Sketch by Sketch
These I have drawn: a hillside of moonlit clover; creeks cradled by swaying heather; crumbling stone walls and pastures; a surly jackdaw’s favourite oak. And all just to get home; I’ve been gone so very long.
You might find me in the green layers beyond the sunless core of town, sidestepping the coiled corpses of men’s dreams, crossing industrial rivers where mechanical beasts gnaw on adolescent hearts.
For here dwell the kith of my childhood: the salamanders, foxes, rooks, and deer; even the sheep—their dull eyes forever sliding along my heels. Old friends are the mosses and ferns, the spirits of pollen, the ghosts of tree rings. All under the watchful eye of Pan.
As a youth I was enamored with mortals, would sketch them on peeled birch bark and hardened flows of sap. I read book after book about their adventures, dreamt of their heroes and maidens, envisioned hordes of treasure behind castle walls. To me, the human soul mirrored romance and wonder. Man dared dream of anything; it dared dream of us.
O how I longed to dance and love and sketch wildly among them! To escape the confines of Pan’s wild domain—to possess a soul!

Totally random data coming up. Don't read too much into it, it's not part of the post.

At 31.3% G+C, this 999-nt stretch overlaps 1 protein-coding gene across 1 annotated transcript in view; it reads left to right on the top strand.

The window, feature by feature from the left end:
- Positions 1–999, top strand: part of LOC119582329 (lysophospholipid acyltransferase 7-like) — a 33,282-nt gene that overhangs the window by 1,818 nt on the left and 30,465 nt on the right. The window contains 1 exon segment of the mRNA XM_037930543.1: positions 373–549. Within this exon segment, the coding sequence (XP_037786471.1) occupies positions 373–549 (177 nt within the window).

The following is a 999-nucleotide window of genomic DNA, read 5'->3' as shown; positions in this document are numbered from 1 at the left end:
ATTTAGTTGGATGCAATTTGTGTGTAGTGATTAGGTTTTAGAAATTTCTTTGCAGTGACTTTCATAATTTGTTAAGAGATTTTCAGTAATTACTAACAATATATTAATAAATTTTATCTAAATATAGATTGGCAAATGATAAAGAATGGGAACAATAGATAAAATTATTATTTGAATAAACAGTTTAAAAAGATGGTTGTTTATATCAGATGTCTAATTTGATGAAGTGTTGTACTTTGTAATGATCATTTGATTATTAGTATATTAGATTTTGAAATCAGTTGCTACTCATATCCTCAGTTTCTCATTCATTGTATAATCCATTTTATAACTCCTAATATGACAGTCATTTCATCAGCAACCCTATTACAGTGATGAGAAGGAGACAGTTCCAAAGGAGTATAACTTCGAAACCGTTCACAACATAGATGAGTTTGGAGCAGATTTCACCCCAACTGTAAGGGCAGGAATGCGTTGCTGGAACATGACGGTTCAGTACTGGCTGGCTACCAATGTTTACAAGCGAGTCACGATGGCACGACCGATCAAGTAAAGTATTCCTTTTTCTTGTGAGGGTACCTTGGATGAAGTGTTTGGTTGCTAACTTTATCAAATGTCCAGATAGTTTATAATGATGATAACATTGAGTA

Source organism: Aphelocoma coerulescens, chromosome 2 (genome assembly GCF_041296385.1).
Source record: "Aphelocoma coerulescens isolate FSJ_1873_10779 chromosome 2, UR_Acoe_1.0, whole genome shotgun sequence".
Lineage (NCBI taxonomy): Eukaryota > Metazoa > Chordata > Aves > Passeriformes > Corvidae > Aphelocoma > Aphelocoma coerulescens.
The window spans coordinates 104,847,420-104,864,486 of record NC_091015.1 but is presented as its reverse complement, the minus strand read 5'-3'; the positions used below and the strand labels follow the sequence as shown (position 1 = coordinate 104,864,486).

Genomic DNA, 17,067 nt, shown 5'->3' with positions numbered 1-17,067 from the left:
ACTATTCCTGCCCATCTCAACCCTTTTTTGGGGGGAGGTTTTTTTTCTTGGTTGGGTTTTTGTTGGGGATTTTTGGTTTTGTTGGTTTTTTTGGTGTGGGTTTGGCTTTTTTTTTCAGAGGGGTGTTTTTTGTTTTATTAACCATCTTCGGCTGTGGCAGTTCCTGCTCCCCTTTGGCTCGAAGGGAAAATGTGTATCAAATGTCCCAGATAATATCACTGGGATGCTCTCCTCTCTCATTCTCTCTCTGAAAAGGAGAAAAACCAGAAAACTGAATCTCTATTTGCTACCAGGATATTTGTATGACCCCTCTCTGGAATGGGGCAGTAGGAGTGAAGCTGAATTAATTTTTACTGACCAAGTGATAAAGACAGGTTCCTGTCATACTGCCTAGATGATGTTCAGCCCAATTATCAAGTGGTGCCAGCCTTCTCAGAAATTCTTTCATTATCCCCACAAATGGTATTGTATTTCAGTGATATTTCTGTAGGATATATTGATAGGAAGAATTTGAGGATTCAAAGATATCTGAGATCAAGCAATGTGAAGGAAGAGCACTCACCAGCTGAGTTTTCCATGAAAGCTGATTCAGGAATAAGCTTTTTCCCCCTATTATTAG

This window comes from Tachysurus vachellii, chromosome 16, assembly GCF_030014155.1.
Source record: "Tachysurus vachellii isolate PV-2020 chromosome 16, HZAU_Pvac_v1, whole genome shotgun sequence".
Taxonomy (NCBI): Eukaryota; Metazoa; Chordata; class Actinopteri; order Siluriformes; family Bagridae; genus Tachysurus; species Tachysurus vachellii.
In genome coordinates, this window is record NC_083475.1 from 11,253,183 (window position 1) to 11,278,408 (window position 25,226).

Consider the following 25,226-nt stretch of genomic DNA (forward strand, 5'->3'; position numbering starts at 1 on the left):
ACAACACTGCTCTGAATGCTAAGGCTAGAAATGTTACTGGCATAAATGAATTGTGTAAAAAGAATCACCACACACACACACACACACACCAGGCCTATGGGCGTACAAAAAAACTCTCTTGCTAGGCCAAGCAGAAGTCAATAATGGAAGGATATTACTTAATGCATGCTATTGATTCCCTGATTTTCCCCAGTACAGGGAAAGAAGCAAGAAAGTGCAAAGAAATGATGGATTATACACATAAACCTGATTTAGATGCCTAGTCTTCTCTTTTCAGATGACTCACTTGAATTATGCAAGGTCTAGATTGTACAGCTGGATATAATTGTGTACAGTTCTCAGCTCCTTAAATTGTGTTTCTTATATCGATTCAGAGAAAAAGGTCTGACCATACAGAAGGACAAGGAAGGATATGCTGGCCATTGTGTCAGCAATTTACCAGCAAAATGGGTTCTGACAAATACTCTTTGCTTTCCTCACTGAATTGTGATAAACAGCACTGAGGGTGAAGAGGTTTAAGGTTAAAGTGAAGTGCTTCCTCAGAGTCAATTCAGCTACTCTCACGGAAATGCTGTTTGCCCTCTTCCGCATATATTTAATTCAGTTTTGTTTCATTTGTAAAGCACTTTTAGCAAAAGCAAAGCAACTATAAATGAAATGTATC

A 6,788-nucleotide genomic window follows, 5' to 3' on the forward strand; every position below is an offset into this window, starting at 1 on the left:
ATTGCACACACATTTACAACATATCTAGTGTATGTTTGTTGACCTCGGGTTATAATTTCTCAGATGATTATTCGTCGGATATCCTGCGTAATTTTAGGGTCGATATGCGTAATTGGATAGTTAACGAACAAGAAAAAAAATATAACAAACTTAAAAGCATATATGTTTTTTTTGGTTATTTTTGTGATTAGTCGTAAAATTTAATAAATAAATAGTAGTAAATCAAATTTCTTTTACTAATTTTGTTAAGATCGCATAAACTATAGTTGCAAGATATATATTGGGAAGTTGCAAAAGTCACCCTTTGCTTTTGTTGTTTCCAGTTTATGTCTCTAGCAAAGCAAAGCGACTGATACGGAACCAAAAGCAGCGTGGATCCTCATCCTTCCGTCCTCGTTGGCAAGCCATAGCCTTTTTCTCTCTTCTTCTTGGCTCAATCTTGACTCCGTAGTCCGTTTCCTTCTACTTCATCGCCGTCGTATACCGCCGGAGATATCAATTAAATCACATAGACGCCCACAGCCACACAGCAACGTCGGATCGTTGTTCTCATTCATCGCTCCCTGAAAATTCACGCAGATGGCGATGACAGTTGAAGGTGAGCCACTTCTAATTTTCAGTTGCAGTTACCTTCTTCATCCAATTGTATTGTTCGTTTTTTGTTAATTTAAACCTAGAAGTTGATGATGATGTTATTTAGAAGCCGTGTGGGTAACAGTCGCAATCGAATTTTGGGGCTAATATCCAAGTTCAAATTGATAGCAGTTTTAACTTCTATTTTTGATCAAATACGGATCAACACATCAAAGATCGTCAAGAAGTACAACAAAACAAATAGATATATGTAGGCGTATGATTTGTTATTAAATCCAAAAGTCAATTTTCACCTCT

Such desires led to secrecy, to a thousand sketches wrought in the abandoned swamps where not even the banshee will go. And then, at the pace of a snail’s whisper, the leaves of my face turned autumn and blew away. My wings shriveled and fell. I had somehow willed myself, sketch by sketch, into the abrasive, mortal light of Man.
Alas, the humans were not as I had expected. Romance played almost no role in courtship or marriage. Foreign to me was hunger, pain, deep sadness. Strange and worrisome were science and religion. Hardship overcame me, and I was led to the snickering god of apathy.
Soon my eyes turned the colour of winter. I broke apart as a flower petal in a storm. I do not know if I ever gained a soul.
But despite my disappointment, one simple comfort remained: my ability to sketch. Yet I no longer draw man or his dead dreams. Instead I lose myself in the mossy wood and wild heath, desperate to reveal the music and landscapes of my youth. Always I am trying my best to get the details just right. It is all I can do. I am at the mercy of human imagination.
Jason Sturner grew up along the Fox River in northern Illinois. He is of European and Native American descent. Of his many jobs, those he most enjoyed were naturalist and botanist. His stories and poems have appeared in Space and Time Magazine, Star*Line, Tales of the Talisman, Mythic Delirium, and Liquid Imagination, among others. He currently lives in Knoxville, Tennessee, near the Great Smoky Mountains. Website: jasonsturner.blogspot.com